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Matt Florjancic

“Good, better, best. Never let it rest until your good is better and your better is best.”

St. Jerome may not have been speaking about the construction industry when he uttered these words in the fourth and fifth centuries, but they hold true for those working at height by accurately describing the OSHA Safety Hierarchy of Controls for Fall Protection.

OSHA Hierarchy of Controls: Reducing Hazards for Working at Height: Fall Protection System

There are going to be times when fall hazards can be eliminated or minimized, and others where workers will need to be protected because the chances of a fall could not be reduced or removed.

Removing or eliminating the hazard is considered the “best” method of protecting workers from falls, while a collective fall prevention measure is “better.” A fall arrest system that is designed to protect workers should a fall occur, which is considered “good.”

The goal with fall arrest systems is to protect workers during a fall, but OSHA (Occupational Safety and Health Administration) Hierarchy of Controls states the best way is to completely remove the fall hazard.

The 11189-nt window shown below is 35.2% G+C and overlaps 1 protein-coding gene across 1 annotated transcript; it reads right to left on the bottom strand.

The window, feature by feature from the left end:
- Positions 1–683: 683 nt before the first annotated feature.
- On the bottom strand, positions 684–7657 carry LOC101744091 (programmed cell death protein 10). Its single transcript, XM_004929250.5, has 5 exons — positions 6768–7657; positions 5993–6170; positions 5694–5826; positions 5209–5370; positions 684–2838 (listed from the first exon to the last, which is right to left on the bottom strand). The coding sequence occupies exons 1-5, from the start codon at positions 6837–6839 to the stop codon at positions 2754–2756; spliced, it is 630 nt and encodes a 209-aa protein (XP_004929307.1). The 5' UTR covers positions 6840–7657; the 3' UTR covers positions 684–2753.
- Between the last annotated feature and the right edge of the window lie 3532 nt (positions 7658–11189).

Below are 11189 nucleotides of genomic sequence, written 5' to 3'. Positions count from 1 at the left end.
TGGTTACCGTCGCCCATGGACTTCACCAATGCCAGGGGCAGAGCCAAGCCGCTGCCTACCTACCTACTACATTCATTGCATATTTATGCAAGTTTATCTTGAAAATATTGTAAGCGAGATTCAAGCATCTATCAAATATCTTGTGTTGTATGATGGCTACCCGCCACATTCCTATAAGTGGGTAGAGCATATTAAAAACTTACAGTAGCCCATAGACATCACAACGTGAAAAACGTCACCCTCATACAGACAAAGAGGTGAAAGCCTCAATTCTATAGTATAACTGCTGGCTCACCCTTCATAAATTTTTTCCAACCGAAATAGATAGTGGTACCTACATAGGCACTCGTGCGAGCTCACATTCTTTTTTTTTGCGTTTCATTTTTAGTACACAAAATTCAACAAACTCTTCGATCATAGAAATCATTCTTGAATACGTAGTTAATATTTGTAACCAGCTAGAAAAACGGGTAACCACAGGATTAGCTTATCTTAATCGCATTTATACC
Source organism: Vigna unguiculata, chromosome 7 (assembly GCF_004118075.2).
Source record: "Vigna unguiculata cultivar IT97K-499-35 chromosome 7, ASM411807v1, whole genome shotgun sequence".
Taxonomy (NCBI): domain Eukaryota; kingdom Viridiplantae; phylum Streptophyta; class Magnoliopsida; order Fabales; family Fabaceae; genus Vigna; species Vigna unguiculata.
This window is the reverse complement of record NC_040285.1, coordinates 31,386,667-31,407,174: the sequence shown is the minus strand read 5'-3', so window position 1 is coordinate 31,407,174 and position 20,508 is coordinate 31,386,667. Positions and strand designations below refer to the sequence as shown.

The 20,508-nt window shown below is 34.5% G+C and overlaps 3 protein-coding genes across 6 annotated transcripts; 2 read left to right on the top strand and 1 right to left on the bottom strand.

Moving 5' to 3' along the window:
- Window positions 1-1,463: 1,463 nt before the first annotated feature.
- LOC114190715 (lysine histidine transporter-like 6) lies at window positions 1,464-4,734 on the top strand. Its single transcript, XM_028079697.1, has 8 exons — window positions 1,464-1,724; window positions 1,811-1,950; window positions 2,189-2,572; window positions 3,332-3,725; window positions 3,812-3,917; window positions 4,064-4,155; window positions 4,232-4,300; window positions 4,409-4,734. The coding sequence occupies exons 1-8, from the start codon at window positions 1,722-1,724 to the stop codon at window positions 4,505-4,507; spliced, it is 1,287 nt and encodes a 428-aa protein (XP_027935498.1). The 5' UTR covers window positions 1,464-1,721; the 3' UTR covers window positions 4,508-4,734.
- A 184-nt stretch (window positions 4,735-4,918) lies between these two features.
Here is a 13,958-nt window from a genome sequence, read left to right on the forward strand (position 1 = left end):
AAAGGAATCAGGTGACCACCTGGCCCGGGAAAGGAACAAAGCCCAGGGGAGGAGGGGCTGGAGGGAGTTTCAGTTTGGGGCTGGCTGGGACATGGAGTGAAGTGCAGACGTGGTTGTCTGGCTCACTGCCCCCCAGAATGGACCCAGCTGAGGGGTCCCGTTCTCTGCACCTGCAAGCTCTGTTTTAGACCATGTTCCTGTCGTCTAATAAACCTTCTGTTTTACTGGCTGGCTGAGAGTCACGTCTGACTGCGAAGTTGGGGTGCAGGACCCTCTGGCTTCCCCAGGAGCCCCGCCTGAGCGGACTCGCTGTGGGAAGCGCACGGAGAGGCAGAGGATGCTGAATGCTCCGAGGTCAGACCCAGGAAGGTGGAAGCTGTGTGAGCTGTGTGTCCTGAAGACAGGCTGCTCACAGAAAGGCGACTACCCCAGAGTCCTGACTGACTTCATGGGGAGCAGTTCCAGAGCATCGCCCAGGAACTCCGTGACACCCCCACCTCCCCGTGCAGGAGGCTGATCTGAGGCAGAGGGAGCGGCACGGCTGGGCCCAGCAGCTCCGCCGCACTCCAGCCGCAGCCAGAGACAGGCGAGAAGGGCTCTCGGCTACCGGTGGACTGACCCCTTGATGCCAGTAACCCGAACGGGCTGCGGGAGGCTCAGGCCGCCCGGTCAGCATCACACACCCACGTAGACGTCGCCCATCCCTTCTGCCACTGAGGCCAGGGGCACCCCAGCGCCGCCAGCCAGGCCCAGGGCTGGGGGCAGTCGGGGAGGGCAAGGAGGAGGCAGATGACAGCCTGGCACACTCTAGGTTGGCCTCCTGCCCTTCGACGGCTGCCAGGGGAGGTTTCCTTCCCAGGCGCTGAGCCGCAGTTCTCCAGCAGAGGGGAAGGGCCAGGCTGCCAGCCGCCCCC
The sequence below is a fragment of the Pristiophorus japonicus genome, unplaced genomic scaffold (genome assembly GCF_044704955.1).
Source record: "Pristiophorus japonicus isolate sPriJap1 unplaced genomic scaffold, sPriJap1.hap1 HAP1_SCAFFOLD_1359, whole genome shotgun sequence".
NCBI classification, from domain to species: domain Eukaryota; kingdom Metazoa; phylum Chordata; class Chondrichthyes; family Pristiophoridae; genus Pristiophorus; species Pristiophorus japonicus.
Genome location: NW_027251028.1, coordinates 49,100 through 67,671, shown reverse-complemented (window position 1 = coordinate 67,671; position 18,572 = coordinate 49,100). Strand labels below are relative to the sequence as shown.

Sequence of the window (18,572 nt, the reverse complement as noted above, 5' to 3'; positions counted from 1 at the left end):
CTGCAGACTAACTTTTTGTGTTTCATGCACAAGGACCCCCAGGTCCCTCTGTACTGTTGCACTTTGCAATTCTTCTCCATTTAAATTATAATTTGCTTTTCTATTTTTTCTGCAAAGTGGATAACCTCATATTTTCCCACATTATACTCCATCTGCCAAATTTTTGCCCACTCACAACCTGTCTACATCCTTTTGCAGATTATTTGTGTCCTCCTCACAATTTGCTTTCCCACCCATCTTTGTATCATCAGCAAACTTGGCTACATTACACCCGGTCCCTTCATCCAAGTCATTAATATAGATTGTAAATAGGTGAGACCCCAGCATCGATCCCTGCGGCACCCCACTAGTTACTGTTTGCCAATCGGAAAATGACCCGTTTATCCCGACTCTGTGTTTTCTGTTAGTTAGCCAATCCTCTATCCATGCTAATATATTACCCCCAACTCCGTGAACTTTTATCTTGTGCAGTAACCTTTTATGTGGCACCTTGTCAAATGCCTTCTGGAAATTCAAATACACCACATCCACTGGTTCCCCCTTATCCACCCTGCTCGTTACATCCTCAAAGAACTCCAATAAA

OSHA Hierarchy of Controls: Reducing Hazards for Working at Height: Hazard Hierarchy

In this article, you’ll learn about:

  • Eliminating the hazard completely
  • Reducing the risk of a fall by installing prevention systems
  • Protecting workers during a fall
Hierarchy of Fall Protection Infographic

Best: Hazard Elimination

OSHA Hierarchy of Controls: Reducing Hazards for Working at Height: Pre-Fabricated Roof Trusses

According to the OSHA Hierarchy of Controls, identification of a hazard is the key to control or eliminate the hazard.

***Remember the most effective way to reduce falls is to remove the hazard completely.

This is the result of active participation from the workers and communication with employers.

Examples: If you have to change the light bulb that is at height, a safer way of completing the task would be to bring the fixture to the floor for the switch to be made. That would require a redesign of the light fixture, but the upfront investment may save your workers from injury and company time and money.

Pre-fabricating roof joists in home building is another example of fall hazard elimination. Instead of having the roof built on-site, piece by piece, companies around the country have been pre-building the framing for the roofs to drastically reduce the amount of time workers spend at height while installing the structure.

Better: Fall Prevention Measures

OSHA Hierarchy of Controls: Reducing Hazards for Working at Height: Fall Prevention